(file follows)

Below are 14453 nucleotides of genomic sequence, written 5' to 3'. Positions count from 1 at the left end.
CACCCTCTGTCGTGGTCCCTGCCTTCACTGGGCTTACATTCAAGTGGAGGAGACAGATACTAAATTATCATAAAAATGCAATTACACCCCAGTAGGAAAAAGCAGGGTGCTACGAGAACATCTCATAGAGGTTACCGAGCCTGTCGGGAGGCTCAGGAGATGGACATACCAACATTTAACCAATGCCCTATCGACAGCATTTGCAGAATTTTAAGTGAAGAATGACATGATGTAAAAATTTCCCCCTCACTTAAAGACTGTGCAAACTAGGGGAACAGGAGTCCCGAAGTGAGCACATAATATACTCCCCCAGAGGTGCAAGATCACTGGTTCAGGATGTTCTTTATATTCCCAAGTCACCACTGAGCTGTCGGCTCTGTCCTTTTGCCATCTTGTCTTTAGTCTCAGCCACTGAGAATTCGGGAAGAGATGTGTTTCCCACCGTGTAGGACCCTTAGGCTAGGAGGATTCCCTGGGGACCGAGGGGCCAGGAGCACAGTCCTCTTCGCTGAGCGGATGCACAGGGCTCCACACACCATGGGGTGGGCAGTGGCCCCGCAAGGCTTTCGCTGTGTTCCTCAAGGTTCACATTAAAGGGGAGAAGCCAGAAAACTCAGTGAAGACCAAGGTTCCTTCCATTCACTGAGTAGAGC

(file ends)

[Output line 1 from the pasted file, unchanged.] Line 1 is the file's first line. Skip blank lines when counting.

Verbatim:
Below are 14453 nucleotides of genomic sequence, written 5' to 3'. Positions count from 1 at the left end.